This is just the first of hopefully several publications studying this phenomenon as this brief piece sets the stage for additional questions. It is not yet been shown that this fungus is actually causing the disease, i.e. satisfying Koch’s postulates, and isn’t just a canary in the coal mine. So-called opportunistic fungi like Aspergillus fumigatus, Cryptococcus neoformans, and Candida albicans cause infections that emerge after the patient’s immune system has been compromised by something else such as HIV or immunosuppressant drugs as part of an organ transplant regime. It is possible that the white-nose syndrome (ie white conidia from Geomyces sp is just a manifestation of an infection of a commensal organism like thrush or yeast infections of Candida albicans that only emerge when something else has knocked down the host’s immune system. I don’t know if this same Geomyces sp can be cultured from healthy bats from so-far uninfected colonies which would suggest the fungus is present all the time.

As we track and learn more about natural die-offs and disease in animals from infectious diseases there are series of recent fungal-associated disease of animal populations including honeybees perhaps from a virus and a microsporidium, frogs and amphibians via Batrachochytrium dendrobatidis, and white-nose syndrome. Diseases like Cryptococcus gattii are also examples of pathogens that may be able to infect healthy animals and humans. It seems quite important to know more important to track and study how these outbreaks spread and the evolutionary and ecological basis for the sudden rise in infection and mortality in animal populations to understand diseases of human relevance as well.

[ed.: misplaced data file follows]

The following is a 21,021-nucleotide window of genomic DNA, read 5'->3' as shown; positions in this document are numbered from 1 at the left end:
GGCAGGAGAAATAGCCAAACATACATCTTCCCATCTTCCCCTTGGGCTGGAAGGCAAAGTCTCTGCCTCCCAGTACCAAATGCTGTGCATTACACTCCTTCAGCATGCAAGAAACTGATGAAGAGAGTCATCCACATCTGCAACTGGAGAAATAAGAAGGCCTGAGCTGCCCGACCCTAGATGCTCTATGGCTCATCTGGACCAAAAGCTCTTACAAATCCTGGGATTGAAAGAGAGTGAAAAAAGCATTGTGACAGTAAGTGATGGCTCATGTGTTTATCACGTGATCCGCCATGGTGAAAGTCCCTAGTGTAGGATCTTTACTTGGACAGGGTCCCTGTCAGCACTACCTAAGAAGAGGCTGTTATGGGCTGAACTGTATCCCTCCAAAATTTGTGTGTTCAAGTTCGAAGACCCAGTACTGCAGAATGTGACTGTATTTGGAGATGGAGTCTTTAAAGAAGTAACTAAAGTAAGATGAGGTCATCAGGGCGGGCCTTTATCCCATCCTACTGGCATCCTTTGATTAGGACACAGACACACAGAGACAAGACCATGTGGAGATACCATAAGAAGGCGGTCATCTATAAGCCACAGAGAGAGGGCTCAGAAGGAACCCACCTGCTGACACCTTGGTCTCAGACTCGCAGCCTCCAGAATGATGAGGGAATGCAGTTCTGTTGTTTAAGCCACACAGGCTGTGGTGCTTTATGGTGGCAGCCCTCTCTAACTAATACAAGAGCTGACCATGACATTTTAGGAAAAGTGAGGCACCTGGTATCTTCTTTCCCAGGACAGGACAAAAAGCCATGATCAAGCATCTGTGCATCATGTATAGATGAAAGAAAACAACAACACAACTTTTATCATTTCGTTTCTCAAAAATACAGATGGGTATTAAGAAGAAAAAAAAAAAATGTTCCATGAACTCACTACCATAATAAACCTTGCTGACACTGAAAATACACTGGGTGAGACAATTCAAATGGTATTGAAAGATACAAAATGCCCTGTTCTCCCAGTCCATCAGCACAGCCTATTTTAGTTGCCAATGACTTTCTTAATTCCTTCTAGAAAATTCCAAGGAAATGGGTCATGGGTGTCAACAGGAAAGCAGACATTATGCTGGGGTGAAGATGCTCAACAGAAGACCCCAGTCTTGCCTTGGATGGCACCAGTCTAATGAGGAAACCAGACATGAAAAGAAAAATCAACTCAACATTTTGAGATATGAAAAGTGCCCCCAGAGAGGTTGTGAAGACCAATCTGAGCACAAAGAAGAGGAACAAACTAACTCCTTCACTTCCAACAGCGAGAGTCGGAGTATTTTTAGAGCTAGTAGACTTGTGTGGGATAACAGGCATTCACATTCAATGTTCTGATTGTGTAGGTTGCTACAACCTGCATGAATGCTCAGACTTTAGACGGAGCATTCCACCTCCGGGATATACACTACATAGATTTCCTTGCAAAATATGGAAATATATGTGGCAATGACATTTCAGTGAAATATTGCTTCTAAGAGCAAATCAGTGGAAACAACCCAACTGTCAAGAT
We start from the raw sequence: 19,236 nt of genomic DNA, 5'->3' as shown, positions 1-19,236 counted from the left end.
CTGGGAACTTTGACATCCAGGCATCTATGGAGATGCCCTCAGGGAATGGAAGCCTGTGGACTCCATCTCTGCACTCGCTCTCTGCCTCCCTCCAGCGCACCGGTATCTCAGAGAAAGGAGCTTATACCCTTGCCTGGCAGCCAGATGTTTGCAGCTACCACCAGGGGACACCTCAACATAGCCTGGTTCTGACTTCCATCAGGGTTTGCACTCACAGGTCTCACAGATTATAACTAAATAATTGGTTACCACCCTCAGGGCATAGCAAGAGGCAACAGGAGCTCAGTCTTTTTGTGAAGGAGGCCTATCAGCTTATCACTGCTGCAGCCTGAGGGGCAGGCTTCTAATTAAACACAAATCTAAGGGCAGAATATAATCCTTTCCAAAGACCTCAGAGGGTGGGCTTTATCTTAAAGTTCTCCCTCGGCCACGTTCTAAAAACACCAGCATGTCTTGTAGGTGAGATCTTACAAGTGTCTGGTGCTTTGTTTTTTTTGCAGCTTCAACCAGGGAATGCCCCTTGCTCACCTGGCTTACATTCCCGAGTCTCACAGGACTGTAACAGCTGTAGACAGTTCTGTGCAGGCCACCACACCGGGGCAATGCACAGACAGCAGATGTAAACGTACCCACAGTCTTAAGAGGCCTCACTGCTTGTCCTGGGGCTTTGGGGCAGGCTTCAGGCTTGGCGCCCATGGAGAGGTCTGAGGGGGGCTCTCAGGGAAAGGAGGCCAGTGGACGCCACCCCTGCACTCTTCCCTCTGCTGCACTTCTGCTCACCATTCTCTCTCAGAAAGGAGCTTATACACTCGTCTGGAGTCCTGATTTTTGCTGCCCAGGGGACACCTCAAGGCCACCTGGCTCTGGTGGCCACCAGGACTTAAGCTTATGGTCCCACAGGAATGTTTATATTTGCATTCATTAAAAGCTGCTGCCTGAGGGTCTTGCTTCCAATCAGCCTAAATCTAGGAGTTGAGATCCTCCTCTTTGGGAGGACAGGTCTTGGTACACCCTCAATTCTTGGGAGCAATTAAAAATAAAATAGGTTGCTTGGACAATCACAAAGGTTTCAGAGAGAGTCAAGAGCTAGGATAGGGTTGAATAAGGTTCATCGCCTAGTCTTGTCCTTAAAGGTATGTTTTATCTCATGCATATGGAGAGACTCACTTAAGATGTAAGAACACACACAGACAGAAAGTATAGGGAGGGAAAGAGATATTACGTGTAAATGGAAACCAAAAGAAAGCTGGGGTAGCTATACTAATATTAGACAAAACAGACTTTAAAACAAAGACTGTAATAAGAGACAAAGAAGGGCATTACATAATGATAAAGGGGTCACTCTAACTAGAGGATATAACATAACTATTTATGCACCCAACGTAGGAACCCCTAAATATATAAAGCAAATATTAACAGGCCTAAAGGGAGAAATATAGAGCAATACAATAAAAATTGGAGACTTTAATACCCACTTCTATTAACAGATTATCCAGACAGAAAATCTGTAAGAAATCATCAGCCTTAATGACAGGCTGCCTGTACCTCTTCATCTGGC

Related links:

D. S. Blehert, A. C. Hicks, M. Behr, C. U. Meteyer, B. M. Berlowski-Zier, E. L. Buckles, J. T. H. Coleman, S. R. Darling, A. Gargas, R. Niver, J. C. Okoniewski, R. J. Rudd, W. B. Stone (2008). Bat White-Nose Syndrome: An Emerging Fungal Pathogen? Science DOI: 10.1126/science.1163874

Bats beware of white nose

An outbreak of a fungal infection called “white-nose syndrome” is killing bats in the Northeastern US.  This New Scientist article mentions the outbreak briefly and an NPR story and recent Boston Globe story also gives it some coverage.  Sounds like we still don’t know much about the causal agent or how it is killing the bats at this time, but some researchers, including Elizabeth Buckles at Cornell University, Vishnu Chaturvedi at NY State Dept of Health, and Jon Reichard at Boston University are working on it.

This is of course old news if you read what Hyphoid Logic has been saying.

That there is a previously undescribed cold loving fungus sounds very interesting, there have been some recent discoveries of psychrophilic fungi like Cryptococcus laurentii and Rhodotorula himalayensis so it would be interesting to learn more when the researchers publish some of these results.

Some more links

Thanks Kathyrn B for reminder about this story.

Will you always be able to satisfy that chocolate craving?

Crinipellis_perniciosa_mushroomNPR had a story this weekend on Cocoa plantation collapse and the ecological aftermath of the changes the witches’ broom fungus Moniliophthora perniciosa has wreaked. The genome sequence project for this Homobasidiomycete fungus (also known as Crinipellis perniciosa, phylogenetic relationships discussed by Aime and Philips-Mora 2005) is underway at the Laboratory Genomica e Expressao at UNICAMP, Brazil.  The witches’s broom (not this witches’ broom) is named because of the bristly form it induces in the cacao plants.

The genome project will hopefully improve the diagnosis and treatment work that is needed.  Beyond the insatiable need for chocolate, the NPR story does talk about the impact on farmers, the economy, and the environment with the loss of these cacao plantations.

Some links:

I was also browsing some articles on other fungi that inhabit cacao plants and saw a recent survey that includes fungi that produce mycotoxins.

Phytophthora work highlighted

A link to the story about Matteo Garbelotto‘s work on Phytophthora ramorum and showing that the source in California is likely from ornamentals from a nursery. The work is to appear soon in Molecular Ecology but alas is not available yet.

A recent paper on updated Phytophthora phylogeny from Jamie Blair and co-authors is also out in FGB. They used genome sequences to determine additional markers for multi-locus sequencing and then sequenced and built trees from 82 taxa.